Edmonton

$21M safety investment puts Edmonton transit on right track, councillors say

Nearly a year after city council approved $21 million for safety upgrades to Edmonton’s transit system, councillors say there’s still a ways to go before most people feel safe taking the bus or LRT. 

Councillors keep $6M a year private security guard contract despite union complaints

The Kingsway LRT station on the Metro Line is one of 25 transit centres with 24-7 private security patrols. (Codie McLachlan/CBC)

Nearly a year after city council approved $21 million for safety upgrades to Edmonton's transit system, councillors say there's still a ways to go before most people feel safe taking the bus or LRT. 

Edmonton Transit Service presented a report to council's community and public services committee Wednesday, showing cases of mischief like vandalism and graffiti at transit centres are down 50 per cent from last fall.

Public perception of safety is up four per cent in nine months, ETS manager Eddie Robar told the committee.

Coun. Bev Esslinger said she feels the technical and physical infrastructure is better but that the city has more to do. 

Safety for women in particular on transit remains a particular concern- Coun. Michael Walters

"I am concerned that a perception of safety is still not where it needs to be," Esslinger said.

Specifically, she wants the city to make the transit system more inviting for women and girls.

"They try to be home by a certain time," Esslinger said of the women she's heard from. "They try to go to certain places where they feel safe on their journey, maybe where there's more people."

Coun. Michael Walters echoed the concern that some women are reluctant to take transit at certain times of day. 

"Women in my own family who told me, as little as a week ago, that they won't ride the LRT after six o'clock because there's just not enough people on it," Walters said. "So safety for women in particular on transit remains a particular concern."

Councillors discuss transit safety during a community and public services committee meeting Wednesday at city hall. (Scott Neufeld/CBC)

With the $21 million, the city has installed security cameras on all buses, LED lighting at all transit centres and is providing training for bus and LRT operators to deal with problem patrons.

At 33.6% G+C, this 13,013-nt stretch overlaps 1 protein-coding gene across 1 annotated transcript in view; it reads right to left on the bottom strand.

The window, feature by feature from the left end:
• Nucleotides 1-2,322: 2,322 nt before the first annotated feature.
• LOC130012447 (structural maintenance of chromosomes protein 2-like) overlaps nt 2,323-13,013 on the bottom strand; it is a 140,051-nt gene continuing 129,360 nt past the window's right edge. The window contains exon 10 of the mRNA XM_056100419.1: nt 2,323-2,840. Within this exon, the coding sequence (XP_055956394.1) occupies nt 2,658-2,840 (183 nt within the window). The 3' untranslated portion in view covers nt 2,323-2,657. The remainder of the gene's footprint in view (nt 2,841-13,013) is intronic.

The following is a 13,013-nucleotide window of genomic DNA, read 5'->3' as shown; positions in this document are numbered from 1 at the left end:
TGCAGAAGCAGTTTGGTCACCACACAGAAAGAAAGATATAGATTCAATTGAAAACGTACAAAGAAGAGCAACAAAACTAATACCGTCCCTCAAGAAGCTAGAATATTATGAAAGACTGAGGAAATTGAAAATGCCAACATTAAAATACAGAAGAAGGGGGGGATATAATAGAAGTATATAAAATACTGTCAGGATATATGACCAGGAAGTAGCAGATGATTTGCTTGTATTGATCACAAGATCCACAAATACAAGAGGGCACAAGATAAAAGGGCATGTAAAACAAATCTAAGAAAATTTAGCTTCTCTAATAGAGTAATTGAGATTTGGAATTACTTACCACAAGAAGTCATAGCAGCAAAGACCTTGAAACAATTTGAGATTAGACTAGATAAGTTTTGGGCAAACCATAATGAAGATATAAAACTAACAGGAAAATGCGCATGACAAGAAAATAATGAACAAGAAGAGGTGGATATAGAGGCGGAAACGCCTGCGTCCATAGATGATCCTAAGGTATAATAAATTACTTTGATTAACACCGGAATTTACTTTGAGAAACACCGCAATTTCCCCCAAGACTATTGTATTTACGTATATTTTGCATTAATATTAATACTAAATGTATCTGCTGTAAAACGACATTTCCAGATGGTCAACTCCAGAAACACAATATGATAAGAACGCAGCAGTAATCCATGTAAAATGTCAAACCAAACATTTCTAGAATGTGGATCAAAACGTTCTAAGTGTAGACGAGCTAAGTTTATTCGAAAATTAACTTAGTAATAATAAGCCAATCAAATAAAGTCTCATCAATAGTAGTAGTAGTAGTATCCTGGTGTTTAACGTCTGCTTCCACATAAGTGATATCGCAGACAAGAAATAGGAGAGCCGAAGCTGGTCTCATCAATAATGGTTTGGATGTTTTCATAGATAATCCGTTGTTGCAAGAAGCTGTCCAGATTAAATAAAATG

Nearly $6 million a year is going to a private security contract that puts guards at 25 transit centres on 24/7 patrol. 

Robar attributes the drop in mischief cases to the security presence. 

"Just more eyes and ears on the street, and boots on the ground to get that perception of safety up," Robar told the committee. "People have somebody to go to has certainly had an impact on that."

Mark Tetterington, president of the Amalgamated Transit Union local 569 in Edmonton, also attended Wednesday's meeting to express concern about the private security guards. 

Tetterington said he gets a complaint on average once a week — on performance concerns.

"They're often in the corner not really doing a whole lot of anything. I observed one just sitting down there — looked like his head was slumped like he was sleeping," Tetterington told the committee. "I kind of wonder how serious they take the job." 

Robar has said the city's corporate security branch deals with the company Securiguard to resolve issues that may arise with individual guards.

Councillors didn't ask ETS to change the private security contract, which Coun. Sarah Hamilton referred to as "passive surveillance."

Under the contract, the guards are not allowed to intervene in incidents. Rather, they are told to report cases of mischief to the transit control centre and call police when there's crime or violence.  

Walters said that human security at major transit centres makes a difference. 

"The feedback I've gotten on that has been very positive," Walters said, adding that he'll be following up with director of corporate security to learn how they deal with guards not performing well. 

"We're paying them to do a job and they should do a job, and I think mostly they are."

Still to come

The city is installing retractable bus shields, to be completed by mid-2020.

An additional 18 transit peace officers will be assigned to bus and LRT beats by the end of this year with another six to be hired in 2020.

The city is also adding road superintendents and transit Inspectors to work with operators.

Hamilton believes more technology can be used to give people ways to reach out for help, such as a transit safety app and improved cell service underground. 

"If something does happen on a train then you're between stations, you feel like there's someone you can call." 

Robar says the smart fare system, set to be in place by the end of 2020, will help prevent fare evasion and increase security. 

The city plans to consult various groups and what's needed in the future and report to council by the end of 2020 with further updates to continue to "monitor the investment in safety and security."

@natashariebe

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